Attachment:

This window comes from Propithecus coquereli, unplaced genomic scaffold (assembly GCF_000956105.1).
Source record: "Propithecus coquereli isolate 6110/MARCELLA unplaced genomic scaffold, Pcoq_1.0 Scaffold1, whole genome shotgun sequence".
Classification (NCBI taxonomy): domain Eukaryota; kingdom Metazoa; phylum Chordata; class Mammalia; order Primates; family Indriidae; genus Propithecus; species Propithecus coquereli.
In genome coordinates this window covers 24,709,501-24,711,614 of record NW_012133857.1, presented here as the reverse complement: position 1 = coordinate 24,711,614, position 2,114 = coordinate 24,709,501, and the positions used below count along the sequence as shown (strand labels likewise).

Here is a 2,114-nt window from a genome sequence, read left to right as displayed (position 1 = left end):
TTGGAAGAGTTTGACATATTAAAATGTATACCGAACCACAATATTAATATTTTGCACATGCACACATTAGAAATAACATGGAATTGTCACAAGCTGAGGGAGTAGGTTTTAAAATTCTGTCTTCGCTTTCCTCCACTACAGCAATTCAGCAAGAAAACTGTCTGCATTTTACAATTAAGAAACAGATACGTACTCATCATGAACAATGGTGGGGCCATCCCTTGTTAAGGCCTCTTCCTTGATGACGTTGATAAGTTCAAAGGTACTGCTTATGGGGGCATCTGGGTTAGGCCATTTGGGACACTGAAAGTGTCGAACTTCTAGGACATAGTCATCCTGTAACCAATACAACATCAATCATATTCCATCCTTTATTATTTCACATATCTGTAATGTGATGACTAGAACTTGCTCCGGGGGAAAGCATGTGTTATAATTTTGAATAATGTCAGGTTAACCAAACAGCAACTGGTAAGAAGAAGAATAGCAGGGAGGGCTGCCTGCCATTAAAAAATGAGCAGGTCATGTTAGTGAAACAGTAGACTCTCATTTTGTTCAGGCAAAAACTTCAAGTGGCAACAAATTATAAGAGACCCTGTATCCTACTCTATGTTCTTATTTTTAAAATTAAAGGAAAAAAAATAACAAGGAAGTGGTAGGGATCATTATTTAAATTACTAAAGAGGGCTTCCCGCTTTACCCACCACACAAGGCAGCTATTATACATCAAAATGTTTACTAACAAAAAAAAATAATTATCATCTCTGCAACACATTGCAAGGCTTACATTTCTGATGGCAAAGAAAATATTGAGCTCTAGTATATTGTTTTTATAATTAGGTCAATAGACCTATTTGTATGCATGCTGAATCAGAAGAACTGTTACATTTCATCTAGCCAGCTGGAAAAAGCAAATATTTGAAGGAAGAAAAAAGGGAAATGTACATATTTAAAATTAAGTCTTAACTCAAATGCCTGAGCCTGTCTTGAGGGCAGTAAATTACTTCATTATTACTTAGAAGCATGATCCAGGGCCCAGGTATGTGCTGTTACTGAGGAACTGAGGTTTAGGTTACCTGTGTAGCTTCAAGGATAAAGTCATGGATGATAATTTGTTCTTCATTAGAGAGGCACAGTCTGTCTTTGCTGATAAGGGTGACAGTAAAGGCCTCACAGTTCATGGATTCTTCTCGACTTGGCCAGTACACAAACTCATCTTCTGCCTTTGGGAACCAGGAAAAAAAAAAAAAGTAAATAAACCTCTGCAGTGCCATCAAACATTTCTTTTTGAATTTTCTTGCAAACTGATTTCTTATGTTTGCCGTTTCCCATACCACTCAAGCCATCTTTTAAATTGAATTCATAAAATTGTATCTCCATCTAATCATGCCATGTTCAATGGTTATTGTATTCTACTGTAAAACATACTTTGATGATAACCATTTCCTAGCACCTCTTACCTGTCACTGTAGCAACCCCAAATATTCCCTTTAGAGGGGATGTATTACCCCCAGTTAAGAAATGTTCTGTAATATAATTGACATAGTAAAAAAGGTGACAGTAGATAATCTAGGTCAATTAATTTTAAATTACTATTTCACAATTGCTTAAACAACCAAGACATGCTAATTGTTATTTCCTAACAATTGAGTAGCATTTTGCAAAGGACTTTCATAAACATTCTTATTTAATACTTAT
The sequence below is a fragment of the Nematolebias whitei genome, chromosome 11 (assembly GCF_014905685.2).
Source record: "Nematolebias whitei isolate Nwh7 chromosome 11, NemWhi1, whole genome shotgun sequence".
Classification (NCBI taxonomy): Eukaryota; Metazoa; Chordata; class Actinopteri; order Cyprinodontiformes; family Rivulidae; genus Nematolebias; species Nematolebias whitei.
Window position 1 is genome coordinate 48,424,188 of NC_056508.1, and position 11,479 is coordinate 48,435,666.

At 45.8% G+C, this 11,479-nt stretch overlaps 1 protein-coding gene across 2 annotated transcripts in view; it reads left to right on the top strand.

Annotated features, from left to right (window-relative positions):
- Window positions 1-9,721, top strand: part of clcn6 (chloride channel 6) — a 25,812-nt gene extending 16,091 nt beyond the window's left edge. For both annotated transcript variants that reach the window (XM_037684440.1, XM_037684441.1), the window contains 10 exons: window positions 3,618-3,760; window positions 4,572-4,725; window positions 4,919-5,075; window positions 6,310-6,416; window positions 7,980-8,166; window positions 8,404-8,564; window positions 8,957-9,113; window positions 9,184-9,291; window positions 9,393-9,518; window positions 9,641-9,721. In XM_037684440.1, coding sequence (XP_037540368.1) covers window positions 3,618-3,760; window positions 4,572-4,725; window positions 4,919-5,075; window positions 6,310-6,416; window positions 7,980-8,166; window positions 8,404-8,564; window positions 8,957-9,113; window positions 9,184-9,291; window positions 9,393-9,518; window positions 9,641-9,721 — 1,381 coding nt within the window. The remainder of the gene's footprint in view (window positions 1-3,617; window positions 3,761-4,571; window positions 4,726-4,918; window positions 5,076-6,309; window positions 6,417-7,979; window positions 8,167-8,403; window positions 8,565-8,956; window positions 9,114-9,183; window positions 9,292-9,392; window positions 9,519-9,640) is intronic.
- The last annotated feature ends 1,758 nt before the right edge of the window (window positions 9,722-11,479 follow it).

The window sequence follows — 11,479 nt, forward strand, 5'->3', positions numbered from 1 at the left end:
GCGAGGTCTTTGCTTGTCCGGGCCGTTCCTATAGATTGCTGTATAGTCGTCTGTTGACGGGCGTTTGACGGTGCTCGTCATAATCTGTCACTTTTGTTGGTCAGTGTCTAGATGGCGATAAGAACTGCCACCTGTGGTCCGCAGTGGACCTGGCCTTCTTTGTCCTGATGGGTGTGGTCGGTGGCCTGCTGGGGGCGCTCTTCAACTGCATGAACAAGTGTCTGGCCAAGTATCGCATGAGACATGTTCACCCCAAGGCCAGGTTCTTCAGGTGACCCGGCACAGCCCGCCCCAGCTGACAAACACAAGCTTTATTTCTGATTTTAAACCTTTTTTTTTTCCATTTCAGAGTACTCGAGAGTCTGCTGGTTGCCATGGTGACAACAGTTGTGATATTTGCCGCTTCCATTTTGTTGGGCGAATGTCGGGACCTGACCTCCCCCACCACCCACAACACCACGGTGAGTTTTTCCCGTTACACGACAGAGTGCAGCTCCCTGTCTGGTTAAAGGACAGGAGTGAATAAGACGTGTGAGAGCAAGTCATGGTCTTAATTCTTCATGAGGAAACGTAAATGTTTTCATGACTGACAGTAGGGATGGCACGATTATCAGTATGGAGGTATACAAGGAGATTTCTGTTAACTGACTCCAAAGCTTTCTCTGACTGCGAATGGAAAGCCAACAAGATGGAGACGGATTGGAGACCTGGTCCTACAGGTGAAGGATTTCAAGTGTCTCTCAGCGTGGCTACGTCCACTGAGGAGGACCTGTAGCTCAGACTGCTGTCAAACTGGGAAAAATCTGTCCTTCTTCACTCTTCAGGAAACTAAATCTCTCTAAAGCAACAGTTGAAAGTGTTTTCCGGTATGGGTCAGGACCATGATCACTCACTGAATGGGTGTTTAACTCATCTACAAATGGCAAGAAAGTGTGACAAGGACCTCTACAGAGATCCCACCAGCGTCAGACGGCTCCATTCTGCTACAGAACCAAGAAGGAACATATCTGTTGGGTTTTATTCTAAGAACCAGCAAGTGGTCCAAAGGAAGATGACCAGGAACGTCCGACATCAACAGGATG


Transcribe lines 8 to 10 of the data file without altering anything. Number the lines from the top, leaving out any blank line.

Source record: "Nematolebias whitei isolate Nwh7 chromosome 11, NemWhi1, whole genome shotgun sequence".
Classification (NCBI taxonomy): Eukaryota; Metazoa; Chordata; class Actinopteri; order Cyprinodontiformes; family Rivulidae; genus Nematolebias; species Nematolebias whitei.
Window position 1 is genome coordinate 48,424,188 of NC_056508.1, and position 11,479 is coordinate 48,435,666.